RALEIGH, N.C. (WNCN) – After the death of her husband in December, Leah Quick says the state needs to increase penalties for drivers who violate the Move Over Law.
“This was actually a senseless incident, and it should not have happened,” she said.
Lumberton Police Officer Jason Quick died when he was hit by a car while investigating a crash on Interstate-95.
“I wanted to do something that would honor my husband,” said Leah Quick.
The state’s Move Over Law requires drivers to slow down and, if safely possible, to move at least one lane of traffic away from an emergency response vehicle.
Quick contacted Sen. Danny Britt (R-Columbus/Robeson), who filed a bill last week to increase penalties for violating the law, calling it the Officer Jason Quick Act.
“I understand completely that not all cases are going to be prosecuted to the fullest extent, but I do know that we do have a bar. And, if we set that bar higher, then I feel like it’ll make a little bit of a difference,” said Britt.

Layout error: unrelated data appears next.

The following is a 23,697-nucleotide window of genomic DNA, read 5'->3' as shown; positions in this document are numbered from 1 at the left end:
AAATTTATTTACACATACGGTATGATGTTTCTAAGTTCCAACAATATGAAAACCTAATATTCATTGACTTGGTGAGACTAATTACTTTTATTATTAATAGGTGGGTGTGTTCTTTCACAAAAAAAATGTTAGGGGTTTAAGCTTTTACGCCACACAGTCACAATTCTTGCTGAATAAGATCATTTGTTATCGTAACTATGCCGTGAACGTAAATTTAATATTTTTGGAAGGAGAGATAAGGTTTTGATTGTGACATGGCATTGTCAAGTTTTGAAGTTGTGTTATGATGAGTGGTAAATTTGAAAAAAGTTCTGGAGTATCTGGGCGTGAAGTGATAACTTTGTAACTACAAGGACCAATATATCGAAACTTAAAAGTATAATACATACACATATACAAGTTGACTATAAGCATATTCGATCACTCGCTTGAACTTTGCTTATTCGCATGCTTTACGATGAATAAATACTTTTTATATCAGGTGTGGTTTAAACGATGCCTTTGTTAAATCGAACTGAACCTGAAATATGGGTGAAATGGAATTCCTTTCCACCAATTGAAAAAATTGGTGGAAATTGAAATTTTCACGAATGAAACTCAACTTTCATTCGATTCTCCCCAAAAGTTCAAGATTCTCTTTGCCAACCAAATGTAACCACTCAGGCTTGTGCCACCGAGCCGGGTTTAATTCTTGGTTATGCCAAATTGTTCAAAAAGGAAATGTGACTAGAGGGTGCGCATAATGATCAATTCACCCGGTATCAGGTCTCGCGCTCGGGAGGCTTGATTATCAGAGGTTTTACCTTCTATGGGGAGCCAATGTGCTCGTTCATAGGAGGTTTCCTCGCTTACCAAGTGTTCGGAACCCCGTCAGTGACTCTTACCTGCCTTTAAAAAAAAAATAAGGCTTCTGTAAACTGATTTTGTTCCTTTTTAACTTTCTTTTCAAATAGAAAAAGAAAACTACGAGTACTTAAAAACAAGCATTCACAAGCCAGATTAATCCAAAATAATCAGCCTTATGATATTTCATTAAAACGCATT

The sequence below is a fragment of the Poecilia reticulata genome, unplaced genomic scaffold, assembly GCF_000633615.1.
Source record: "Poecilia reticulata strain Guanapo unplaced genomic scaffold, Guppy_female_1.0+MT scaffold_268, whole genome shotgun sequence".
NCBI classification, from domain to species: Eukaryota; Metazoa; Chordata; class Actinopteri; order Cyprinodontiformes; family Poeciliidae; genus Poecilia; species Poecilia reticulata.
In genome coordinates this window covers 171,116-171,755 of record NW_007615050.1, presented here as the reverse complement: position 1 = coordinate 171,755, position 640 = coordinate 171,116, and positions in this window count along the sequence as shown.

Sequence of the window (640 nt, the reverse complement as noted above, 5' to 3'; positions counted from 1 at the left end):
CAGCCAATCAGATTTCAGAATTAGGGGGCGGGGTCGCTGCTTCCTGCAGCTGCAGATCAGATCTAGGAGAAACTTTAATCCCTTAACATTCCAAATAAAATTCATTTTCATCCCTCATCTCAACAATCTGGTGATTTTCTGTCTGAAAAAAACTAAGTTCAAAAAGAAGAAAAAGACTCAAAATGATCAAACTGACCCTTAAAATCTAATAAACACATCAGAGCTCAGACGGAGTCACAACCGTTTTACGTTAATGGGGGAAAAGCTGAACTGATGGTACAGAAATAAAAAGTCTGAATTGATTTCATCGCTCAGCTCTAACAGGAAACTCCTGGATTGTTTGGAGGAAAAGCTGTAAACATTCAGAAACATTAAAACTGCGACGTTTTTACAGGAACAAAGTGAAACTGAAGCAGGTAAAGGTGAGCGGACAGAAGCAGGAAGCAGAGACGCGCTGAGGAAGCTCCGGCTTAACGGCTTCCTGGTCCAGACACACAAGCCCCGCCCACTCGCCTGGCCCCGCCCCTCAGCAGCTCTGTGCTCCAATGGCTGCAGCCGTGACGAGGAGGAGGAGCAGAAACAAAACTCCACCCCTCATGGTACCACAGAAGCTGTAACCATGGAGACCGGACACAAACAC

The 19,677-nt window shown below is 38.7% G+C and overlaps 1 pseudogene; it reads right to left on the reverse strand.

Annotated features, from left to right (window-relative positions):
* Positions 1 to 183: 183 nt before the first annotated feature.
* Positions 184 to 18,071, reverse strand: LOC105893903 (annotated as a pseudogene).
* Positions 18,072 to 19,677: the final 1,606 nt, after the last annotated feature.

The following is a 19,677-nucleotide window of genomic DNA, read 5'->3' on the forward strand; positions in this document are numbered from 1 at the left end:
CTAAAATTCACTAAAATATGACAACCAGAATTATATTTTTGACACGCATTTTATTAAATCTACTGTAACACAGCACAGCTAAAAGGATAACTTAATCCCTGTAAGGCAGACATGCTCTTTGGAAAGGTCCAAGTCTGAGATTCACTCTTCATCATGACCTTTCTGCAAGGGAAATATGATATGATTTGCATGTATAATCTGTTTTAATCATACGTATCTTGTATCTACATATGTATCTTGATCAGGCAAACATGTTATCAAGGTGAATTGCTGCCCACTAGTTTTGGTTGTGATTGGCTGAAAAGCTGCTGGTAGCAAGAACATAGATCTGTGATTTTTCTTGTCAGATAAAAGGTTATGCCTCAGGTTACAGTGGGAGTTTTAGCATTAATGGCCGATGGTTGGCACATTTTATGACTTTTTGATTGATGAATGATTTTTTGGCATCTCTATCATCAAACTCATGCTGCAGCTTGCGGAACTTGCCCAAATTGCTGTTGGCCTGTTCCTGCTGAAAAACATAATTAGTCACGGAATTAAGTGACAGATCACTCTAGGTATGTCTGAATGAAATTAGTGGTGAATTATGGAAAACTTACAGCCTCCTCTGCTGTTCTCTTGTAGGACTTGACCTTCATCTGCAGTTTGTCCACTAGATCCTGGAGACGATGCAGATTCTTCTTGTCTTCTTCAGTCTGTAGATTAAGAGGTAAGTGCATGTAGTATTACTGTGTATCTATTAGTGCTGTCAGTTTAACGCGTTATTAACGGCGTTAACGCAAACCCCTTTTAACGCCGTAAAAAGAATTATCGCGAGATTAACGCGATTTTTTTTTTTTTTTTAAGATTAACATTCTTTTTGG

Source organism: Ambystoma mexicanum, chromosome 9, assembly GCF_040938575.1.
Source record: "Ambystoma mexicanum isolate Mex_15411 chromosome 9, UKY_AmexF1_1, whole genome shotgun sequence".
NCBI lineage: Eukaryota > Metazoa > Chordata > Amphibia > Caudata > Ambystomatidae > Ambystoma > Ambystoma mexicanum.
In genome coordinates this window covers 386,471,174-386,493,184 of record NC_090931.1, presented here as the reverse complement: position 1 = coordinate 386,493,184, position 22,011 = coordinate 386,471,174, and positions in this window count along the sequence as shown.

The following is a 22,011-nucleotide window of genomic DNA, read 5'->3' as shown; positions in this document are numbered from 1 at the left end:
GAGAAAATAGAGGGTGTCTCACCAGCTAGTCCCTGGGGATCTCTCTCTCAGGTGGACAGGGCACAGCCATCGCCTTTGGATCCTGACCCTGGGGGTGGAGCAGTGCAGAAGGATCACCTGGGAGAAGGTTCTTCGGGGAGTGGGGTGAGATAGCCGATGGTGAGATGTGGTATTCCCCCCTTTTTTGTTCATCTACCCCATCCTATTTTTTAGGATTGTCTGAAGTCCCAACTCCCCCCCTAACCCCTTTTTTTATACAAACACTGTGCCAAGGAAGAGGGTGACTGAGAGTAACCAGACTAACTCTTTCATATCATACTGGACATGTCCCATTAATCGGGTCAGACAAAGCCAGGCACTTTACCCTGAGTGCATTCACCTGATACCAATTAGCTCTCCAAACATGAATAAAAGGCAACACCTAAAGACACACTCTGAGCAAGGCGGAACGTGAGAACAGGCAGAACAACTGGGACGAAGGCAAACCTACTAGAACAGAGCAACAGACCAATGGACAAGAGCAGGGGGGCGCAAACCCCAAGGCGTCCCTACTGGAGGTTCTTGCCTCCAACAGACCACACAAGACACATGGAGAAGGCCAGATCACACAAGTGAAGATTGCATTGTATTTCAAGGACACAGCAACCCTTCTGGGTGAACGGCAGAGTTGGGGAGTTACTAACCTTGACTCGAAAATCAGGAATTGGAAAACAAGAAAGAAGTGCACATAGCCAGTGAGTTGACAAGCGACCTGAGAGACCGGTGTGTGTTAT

Under current law, a driver who causes more than $500 in damage to an emergency vehicle or injures an emergency responder is guilty of a class 1 misdemeanor.
Britt’s bill would change that to a Class I felony, which carries a potential sentence of three to 12 months in prison.
If a driver seriously injures or kills an emergency responder, the bill would make that a Class F felony (as opposed to Class I under current law), carrying a potential punishment of 10 to 41 months in prison.
Britt said one of his goals in filing the bill is to bring greater awareness to this issue even if the law does not change.
“Oftentimes whenever a bill is filed, it’s not the bill passing that accomplishes the goal. Sometimes, by filing that bill alone you can bring awareness to an issue,” he said.
The Move Over Law took effect in 2002.
According to the State Highway Patrol, police across the state charged 1,389 drivers with violating it last year.
That was down from 1,450 drivers in 2017 and 1,438 in 2016.